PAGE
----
I don’t know if this is the case in the rest of the country, but here in south central PA, you know it’s spring when the bark mulch starts to be delivered and spread. I don’t ever remember seeing this mulch until I moved to PA. Here, bark mulch is ubiquitous. Every suburban house, every shopping center and every institution with landscaped grounds uses this brown mulch.
I have to say that it does make beds and borders look neat and clean and it does a good job of preventing weed growth. There can be a few fungi problems like artillery fungus (Sphaerobolus), stinkhorn (Mutinus caninus), bird’s nest fungus (Cyathus olla) and slime molds (caused by a variety of fungi), but they’re just saprophytes breaking down the bark and living off of it. Personally I’ve never had a big problem with any of them. (This summer I’ll try to capture some pictures of these various fungi if and when they appear).
Over the years of mulching, I’ve learned a couple of tricks that make the job a lot easier.
In years past I wouldn’t put down the mulch until late May. By that time perennials has started to grow and annuals had been planted. There were weeds that needed to be pulled and it was hard to get the mulch around the plants. A lot of time was spent on my hands and knees working the mulch under the leaves of various plants.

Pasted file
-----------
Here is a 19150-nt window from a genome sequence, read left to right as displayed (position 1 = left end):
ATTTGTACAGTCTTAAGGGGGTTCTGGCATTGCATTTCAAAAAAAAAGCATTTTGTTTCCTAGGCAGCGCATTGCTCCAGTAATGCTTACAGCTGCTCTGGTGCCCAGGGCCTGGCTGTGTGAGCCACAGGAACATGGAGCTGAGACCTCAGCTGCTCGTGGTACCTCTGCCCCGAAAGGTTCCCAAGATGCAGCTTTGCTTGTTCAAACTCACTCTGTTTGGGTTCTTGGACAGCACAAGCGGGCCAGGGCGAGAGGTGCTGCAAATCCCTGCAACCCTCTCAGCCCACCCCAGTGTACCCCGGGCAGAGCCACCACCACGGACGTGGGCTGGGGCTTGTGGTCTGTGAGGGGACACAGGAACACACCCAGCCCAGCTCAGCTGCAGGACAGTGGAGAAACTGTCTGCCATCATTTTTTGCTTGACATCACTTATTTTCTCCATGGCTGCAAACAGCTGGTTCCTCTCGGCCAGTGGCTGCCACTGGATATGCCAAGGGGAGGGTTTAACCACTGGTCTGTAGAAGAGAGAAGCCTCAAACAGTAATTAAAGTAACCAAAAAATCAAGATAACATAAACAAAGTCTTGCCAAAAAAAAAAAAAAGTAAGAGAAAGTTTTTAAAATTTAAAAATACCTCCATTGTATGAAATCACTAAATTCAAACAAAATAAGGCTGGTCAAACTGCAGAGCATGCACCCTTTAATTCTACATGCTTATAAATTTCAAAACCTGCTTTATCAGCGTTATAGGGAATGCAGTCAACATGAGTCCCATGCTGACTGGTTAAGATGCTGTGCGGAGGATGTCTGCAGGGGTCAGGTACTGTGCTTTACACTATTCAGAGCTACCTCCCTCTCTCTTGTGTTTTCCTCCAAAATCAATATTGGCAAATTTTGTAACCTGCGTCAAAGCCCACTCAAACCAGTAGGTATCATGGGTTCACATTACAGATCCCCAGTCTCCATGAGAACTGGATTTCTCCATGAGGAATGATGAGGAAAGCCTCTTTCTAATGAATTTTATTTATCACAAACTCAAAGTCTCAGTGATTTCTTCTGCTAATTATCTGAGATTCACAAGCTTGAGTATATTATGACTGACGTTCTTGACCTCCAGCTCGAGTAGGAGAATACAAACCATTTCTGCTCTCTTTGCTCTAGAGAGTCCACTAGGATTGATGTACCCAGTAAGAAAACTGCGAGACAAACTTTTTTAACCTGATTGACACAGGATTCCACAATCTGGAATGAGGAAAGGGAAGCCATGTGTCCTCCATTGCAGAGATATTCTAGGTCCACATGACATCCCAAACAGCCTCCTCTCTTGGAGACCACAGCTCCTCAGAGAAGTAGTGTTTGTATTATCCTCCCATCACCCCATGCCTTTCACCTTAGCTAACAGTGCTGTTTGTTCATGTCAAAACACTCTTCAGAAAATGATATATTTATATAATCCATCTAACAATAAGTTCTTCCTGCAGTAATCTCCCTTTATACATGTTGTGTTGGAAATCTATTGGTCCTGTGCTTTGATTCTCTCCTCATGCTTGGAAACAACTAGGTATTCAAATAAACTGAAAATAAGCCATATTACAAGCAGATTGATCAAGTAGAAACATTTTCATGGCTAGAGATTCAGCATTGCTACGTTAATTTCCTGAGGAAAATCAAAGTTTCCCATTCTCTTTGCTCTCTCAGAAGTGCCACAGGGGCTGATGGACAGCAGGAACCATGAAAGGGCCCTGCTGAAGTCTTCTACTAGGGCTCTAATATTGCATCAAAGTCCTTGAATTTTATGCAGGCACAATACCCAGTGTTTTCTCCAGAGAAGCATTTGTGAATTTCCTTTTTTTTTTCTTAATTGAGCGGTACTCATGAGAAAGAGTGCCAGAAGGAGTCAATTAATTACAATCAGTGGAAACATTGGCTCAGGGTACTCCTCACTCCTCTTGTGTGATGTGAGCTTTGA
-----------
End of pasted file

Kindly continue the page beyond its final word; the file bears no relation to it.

One year I spread the mulch earlier (I don’t remember why) but since then, I always try to finish the yard by mid to late April. At this time in the growing season there are few if any weeds to pull. The perennials are just coming up so you can sprinkle the mulch on top of them and they’ll grow right through it. And as far as annuals, I just mulch the beds where they’ll be placed and plant them later, carefully pulling the mulch aside as I plant.
There is one down side to spreading mulch early – the soil won’t warm up quite as quickly. But in my mind, that’s a small price to pay in order to make mulching easier. Also, any effect it might have appears to be minimal.
The other “mulch miracle” that I’ve found is a manure fork. This tool is available in any hardware store. It usually has five tines and is the best way to scoop mulch into a wheelbarrow and the greatest tool for spreading mulch. The tines make it easy to scoop up the fibrous mulch (unlike a shovel) and the fork allows you to place the mulch were you want it or to sprinkle a layer over a large area.
What used to take weeks now takes days thanks to mulching earlier and using a manure fork. Seven scoops of mulch are spread and I have to say it looks nice. Now it’s really spring since the mulch is in place – I guess I’ve become a true Pennsylvanian!